3D graphics were the holy grail of gaming for a long number of years, and developers battled tooth and nail against technology to deliver a realistic experience to arcade punters. As we look back now with myopic hindsight, we can see those early attempts were great not because of their pseudo three dimensional visage; it's because the designers were striving to break down barriers.
Tempest is the epitome of this amazing era of exploration. Providing a loose Space Invaders clone that displayed the action from the perspective of the laser, Atari inadvertently broke a mould it was not even trying to bend. Using the brand new, slick colour vectors Atari grew to be so proud of, Tempest crafted simple, yet dynamic, static environments of all shapes from angular tubes to jagged geometric arcs. The player guided their ship around the circumference of the playfield using a rotary controller, shooting various enemies gunning their way along the 3D vectors.
While the black screen and genre expectations suggest Tempest is a space-based shooter, there's something subtle about its design that insinuates a microscopic, subatomic or electronically ethereal adventure going on. The enemies known as Spikers, Flippers, Tankers, Fuseballs and Pulsars all resembles some kind of self-aware, hostile particle or electron, intent on negating the probe-like device controlled by the player. Sending destructive charges along the lines of the playfield is equally representative of a minuscular, atomic war being magnified a million or more times on an arcade monitor for beings of immense proportions to take control of.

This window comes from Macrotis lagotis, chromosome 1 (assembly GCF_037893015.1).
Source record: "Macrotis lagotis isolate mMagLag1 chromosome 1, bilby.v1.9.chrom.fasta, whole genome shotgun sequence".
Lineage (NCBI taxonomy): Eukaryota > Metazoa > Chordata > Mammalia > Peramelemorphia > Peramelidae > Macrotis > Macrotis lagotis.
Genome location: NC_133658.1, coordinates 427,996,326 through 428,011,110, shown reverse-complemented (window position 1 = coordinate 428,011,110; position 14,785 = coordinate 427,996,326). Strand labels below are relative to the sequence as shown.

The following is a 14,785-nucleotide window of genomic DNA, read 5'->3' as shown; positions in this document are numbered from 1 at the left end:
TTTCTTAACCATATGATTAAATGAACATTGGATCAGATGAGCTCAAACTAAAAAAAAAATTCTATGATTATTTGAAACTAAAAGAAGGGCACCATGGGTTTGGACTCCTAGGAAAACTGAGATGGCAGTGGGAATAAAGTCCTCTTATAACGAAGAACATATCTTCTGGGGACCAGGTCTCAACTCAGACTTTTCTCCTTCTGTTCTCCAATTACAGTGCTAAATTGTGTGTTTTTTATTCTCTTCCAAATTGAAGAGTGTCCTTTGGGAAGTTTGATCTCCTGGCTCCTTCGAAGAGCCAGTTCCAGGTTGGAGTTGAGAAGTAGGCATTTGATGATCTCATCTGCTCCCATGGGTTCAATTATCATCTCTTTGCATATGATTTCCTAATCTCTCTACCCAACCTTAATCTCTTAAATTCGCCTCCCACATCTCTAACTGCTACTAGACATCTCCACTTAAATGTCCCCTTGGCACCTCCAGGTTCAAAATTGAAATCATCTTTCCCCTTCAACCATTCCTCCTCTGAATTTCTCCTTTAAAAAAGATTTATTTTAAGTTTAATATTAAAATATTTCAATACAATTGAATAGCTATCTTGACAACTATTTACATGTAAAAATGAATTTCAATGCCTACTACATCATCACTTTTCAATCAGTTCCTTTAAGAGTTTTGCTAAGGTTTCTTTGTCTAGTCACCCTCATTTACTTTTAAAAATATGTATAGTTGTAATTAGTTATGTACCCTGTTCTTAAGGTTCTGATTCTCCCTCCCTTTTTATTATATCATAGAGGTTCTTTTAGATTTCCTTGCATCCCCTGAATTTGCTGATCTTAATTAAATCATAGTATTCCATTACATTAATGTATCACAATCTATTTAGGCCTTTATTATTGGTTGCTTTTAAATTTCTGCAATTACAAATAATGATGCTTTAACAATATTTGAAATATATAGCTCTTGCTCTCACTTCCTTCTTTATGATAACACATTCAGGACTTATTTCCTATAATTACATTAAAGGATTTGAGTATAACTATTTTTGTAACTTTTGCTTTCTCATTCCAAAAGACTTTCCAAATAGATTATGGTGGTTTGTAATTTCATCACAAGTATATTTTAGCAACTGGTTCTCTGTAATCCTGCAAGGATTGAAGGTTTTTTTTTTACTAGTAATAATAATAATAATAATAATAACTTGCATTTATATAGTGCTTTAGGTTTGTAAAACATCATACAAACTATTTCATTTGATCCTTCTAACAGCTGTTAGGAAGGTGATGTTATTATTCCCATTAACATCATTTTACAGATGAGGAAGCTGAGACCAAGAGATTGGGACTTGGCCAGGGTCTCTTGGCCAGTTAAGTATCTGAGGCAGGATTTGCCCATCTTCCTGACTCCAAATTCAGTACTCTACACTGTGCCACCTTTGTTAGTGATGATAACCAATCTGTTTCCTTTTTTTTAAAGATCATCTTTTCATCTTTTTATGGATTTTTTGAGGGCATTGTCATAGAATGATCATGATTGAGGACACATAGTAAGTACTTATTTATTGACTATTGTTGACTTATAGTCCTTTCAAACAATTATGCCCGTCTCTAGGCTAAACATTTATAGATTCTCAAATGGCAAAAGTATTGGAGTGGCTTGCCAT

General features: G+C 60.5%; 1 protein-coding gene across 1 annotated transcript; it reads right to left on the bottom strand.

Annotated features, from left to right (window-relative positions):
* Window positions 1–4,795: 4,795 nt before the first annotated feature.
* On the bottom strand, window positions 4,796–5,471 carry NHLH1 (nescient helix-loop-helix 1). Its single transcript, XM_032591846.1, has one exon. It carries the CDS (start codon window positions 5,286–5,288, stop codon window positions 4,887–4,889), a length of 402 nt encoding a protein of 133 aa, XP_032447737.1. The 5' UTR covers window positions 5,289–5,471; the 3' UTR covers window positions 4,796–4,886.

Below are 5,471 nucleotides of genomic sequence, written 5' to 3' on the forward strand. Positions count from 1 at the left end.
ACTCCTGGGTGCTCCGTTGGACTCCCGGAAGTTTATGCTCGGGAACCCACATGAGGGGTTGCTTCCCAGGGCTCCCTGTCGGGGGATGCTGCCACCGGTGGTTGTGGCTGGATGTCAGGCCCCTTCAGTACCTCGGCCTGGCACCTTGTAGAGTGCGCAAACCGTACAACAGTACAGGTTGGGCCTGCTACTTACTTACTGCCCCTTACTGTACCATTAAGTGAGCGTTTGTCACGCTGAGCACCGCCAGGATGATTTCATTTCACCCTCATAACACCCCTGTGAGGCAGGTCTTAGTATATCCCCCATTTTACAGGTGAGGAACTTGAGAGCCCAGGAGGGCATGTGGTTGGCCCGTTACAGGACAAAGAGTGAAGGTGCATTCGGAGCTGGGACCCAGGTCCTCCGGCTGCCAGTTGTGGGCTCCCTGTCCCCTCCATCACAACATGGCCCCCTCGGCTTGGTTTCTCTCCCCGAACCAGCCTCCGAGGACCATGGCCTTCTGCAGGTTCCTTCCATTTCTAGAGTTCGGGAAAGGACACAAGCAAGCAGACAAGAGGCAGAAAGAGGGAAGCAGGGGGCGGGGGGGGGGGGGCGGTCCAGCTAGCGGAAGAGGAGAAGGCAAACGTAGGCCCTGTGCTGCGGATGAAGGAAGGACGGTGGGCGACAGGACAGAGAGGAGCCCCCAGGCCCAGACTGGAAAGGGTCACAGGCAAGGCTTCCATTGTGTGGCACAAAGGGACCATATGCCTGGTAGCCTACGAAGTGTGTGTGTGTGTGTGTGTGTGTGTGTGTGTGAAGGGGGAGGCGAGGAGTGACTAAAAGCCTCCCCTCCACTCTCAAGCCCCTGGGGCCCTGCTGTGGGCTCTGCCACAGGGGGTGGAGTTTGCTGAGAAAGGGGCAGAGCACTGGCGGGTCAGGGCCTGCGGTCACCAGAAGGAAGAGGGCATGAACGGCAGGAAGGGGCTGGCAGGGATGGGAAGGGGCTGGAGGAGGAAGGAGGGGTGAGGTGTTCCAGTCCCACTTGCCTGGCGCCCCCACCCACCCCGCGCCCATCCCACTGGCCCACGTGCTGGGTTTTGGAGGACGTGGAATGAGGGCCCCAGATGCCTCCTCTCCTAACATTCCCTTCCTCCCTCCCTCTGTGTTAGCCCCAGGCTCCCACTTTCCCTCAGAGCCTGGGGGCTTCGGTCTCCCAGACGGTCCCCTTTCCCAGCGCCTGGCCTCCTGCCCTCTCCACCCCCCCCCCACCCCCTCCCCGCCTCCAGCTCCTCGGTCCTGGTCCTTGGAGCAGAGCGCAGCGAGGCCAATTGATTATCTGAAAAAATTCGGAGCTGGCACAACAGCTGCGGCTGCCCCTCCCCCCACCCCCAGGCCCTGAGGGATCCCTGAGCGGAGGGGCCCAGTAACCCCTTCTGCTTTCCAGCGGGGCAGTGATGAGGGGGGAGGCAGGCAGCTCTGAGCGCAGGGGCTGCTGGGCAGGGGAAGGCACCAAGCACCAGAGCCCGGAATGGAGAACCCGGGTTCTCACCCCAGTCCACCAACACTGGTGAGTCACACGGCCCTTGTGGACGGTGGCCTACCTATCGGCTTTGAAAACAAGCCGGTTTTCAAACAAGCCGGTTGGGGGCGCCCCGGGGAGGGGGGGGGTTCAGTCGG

In truth, Tempest probably looks the way it does due to the restrictions of drawing with vectors, but that doesn't change the limitless possibilities of this awesome game's beautifully realised potential.